I’ve had this phone for nearly half year now and this has always happened. I’ve missed important event’s because people couldn’t reach me. Other people have missed events because I couldn’t reach them.

I would also like to point out that this is a safety issue. Once when I was home alone, a man showed up at my door and started banging on it and yelling. I couldn’t text anyone. I couldn’t call anyone. Not even the police. I had to sit on my kitchen floor and wait for nearly half an hour until he left.

Everyone in my family has this problem, as we all have the same make and model phone. Everyone, especially me because of the situation I mentioned, is sick and tired of having this problem, and we are sick and tired of having to jump through hoops to try and get answers.

This was supposed to be an outline of the problem, but it turned into an angry rant. I would say I’m sorry, but I’m not. I just want answers, and I want this problem fixed. — Titanwaves

Solution: Hi Titanwaves. First of all, demanding answers from us for your safety issue is not really wise. Any safety concern that involves a cellular communication should be handled by your network operator and not by a third party like us. The fact that it’s been going on for months now should have prompted you to call them in the first place! Keep in mind that all texting- and calling-related problems are best addressed by the network operator because they are in a better position to provide relevant information. Text and call problems are caused by a number of factors and most of said factors are within a carrier’s control.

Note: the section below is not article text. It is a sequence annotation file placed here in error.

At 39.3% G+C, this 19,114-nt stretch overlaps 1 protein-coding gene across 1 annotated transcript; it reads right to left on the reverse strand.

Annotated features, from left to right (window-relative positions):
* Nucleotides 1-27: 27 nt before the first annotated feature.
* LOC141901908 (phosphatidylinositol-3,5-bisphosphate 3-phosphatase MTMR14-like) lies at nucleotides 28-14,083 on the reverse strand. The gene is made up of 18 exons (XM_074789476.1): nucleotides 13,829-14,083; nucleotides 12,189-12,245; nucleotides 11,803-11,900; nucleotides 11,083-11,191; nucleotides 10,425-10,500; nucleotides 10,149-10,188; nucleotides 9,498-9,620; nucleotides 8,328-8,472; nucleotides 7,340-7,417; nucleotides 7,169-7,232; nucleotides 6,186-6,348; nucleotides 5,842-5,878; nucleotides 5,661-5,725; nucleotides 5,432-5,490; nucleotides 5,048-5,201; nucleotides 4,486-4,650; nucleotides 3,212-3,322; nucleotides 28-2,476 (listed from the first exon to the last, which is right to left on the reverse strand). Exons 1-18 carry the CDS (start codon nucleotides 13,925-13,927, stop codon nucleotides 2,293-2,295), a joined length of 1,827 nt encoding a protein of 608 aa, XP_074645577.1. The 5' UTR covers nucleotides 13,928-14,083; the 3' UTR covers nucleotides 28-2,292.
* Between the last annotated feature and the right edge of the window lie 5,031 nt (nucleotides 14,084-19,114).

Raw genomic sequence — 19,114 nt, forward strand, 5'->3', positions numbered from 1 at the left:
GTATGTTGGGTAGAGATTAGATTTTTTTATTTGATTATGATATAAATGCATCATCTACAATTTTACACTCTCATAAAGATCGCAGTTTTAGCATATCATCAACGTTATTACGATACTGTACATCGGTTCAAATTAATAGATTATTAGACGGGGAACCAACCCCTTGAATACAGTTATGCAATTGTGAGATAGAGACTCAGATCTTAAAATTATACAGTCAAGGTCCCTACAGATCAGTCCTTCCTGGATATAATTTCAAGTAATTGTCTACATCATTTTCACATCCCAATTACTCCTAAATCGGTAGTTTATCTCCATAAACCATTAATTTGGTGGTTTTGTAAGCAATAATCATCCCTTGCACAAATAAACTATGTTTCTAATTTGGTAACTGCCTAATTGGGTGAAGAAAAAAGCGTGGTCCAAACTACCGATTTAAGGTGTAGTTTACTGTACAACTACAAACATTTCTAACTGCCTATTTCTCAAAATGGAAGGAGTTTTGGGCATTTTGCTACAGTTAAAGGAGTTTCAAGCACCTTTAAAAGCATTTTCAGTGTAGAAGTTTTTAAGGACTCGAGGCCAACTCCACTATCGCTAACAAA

Also, if more than one smartphone is having the same problem with Wi-Fi, then you should consider checking if that Wi-Fi network you’re connected to is working as  it should be. Seeing the indication that your phone is “connected” to a Wi-Fi network does not necessarily mean that you’ll be able to connect to the internet. The “connected” status is only a confirmation that your device is communicating with the router or local area network (Wi-Fi network). The  local area network, however, needs to be able to connect to the internet first in order to allow other devices connected to it to, in turn, link to the web themselves. In other words, you must make sure that the Wi-Fi network is reliable and has constant internet connection first before you blame to your device. We haven’t noticed you mentioned this aspect in your rant above so we want you to work on this one first.

If Wi-Fi connection is stable all the time, or if the issue happens when you connect to other known, reliable Wi-Fi networks, then call your carrier and ask them for direct assistance regarding all your calling and texting problems. If they say there’s no network problems in the area, demand for phone replacement.


Engage with us

If you are one of the users who encounters a problem with your device, let us know. We offer solutions for Android-related problems for free so if you have an issue with your Android device, simply fill in the short questionnaire in this link and we will try to publish our answers in the next posts. We cannot guarantee a quick response so if your issue is time sensitive, please find another way to resolve your problem. 

If you find this post helpful, please help us by spreading the word to your friends. TheDroidGuy has social network presence as well so you may want to interact with our community in our Facebook and Google+ pages.